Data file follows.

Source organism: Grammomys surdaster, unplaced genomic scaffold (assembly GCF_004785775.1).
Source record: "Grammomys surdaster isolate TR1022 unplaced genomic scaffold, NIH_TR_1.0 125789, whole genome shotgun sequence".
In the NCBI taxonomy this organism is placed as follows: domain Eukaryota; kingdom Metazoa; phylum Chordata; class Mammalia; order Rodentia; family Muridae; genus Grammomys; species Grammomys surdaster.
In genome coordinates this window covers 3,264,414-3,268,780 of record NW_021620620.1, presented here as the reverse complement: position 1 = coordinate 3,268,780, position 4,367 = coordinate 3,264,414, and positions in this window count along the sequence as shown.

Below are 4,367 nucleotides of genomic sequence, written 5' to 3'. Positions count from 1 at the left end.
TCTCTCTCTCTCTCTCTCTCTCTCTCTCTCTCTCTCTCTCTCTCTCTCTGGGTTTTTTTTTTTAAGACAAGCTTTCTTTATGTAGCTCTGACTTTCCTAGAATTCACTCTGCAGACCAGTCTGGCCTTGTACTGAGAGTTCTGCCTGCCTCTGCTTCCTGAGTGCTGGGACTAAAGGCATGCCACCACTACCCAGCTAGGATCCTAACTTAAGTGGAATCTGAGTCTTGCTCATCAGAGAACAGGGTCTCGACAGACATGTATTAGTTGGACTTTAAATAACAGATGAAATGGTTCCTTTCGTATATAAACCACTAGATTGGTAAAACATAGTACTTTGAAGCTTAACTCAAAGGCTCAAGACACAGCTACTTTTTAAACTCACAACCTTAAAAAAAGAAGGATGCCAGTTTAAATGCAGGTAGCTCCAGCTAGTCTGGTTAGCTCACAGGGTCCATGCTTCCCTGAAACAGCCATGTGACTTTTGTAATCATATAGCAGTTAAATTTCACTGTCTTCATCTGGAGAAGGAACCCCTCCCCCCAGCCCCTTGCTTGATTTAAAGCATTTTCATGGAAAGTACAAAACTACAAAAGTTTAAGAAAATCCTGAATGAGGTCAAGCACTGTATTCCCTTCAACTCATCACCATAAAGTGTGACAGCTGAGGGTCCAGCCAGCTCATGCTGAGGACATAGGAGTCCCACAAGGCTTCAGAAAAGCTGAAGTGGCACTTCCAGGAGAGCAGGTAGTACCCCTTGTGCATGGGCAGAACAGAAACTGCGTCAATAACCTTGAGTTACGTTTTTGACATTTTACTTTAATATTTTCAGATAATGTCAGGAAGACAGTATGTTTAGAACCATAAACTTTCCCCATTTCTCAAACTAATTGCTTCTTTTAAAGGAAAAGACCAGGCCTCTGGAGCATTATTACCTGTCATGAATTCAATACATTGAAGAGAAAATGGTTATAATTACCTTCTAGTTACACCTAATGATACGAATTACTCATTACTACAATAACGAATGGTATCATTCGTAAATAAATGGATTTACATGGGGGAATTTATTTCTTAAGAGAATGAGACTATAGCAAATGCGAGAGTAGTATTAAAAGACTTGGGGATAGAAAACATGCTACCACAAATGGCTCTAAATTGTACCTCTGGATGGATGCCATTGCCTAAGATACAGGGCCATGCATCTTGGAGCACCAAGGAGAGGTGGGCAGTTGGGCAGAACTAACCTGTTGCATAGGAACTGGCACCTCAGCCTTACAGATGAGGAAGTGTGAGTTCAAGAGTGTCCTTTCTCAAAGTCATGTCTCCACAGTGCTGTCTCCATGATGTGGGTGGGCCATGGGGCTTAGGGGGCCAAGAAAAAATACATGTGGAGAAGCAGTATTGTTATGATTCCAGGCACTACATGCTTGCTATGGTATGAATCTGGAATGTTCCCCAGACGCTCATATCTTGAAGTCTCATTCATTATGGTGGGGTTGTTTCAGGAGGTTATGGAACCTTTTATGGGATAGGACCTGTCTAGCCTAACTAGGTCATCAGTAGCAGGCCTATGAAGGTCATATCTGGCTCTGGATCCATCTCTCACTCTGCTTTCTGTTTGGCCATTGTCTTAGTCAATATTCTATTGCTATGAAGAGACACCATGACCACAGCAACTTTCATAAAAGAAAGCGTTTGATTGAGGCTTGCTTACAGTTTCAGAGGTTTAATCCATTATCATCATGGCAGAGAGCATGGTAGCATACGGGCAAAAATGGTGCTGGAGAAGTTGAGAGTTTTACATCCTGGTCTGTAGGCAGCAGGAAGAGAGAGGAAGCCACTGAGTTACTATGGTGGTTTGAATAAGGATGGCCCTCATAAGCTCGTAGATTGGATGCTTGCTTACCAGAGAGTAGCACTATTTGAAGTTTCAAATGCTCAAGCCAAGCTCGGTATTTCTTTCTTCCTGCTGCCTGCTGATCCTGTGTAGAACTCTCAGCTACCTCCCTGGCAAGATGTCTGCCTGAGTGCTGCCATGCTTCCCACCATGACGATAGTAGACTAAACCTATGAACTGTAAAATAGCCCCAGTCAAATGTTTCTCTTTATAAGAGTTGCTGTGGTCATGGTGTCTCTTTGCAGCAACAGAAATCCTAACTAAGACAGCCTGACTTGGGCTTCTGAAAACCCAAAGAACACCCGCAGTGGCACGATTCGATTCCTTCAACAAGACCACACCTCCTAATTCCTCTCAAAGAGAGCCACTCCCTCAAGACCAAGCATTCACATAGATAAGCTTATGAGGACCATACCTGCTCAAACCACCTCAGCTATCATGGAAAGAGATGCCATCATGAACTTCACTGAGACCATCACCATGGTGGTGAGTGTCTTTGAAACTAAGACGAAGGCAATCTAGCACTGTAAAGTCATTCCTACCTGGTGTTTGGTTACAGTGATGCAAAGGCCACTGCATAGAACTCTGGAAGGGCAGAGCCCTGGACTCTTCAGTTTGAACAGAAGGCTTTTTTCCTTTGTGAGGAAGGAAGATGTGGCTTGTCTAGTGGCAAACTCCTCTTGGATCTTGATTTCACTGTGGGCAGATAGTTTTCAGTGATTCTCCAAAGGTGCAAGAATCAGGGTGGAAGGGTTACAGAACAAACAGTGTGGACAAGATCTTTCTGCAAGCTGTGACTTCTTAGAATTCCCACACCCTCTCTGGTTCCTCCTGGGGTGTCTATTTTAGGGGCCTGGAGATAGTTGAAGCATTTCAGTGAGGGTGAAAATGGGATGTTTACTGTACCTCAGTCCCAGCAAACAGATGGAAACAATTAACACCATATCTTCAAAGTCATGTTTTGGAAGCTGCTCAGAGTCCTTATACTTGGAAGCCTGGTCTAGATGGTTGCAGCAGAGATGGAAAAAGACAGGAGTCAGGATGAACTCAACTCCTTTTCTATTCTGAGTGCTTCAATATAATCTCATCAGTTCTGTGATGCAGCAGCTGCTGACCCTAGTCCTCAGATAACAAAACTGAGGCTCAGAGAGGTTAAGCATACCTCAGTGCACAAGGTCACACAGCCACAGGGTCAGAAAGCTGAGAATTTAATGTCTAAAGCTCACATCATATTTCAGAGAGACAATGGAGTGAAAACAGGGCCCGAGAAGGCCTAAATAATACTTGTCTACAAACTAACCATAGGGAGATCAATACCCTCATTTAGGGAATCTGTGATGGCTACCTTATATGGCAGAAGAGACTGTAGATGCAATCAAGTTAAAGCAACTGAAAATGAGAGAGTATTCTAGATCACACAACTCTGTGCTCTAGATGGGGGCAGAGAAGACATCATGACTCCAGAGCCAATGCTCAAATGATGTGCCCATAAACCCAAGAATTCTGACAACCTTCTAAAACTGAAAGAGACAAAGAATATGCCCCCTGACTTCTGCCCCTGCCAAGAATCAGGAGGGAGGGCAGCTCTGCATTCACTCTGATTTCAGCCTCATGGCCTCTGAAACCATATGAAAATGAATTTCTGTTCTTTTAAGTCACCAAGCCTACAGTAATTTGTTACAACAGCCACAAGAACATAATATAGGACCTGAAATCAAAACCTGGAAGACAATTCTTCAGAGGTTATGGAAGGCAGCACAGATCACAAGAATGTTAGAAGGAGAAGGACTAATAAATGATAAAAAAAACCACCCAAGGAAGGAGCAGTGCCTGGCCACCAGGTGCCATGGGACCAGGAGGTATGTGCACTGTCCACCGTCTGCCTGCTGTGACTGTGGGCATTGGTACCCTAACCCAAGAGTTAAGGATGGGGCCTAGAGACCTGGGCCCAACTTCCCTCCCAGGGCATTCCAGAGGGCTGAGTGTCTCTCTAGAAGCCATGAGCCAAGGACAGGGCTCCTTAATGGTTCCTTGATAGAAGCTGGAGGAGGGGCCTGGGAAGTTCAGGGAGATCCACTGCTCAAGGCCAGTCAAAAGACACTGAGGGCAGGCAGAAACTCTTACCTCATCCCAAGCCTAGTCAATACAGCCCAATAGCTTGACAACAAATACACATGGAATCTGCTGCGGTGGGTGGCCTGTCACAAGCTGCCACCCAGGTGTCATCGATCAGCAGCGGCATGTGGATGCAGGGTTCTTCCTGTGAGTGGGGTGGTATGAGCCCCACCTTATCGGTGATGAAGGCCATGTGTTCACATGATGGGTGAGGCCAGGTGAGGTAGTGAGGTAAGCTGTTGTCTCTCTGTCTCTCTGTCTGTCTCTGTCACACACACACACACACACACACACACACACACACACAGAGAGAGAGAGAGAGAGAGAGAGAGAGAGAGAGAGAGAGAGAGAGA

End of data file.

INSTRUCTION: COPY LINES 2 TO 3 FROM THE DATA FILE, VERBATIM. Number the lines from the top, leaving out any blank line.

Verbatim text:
Source record: "Grammomys surdaster isolate TR1022 unplaced genomic scaffold, NIH_TR_1.0 125789, whole genome shotgun sequence".
In the NCBI taxonomy this organism is placed as follows: domain Eukaryota; kingdom Metazoa; phylum Chordata; class Mammalia; order Rodentia; family Muridae; genus Grammomys; species Grammomys surdaster.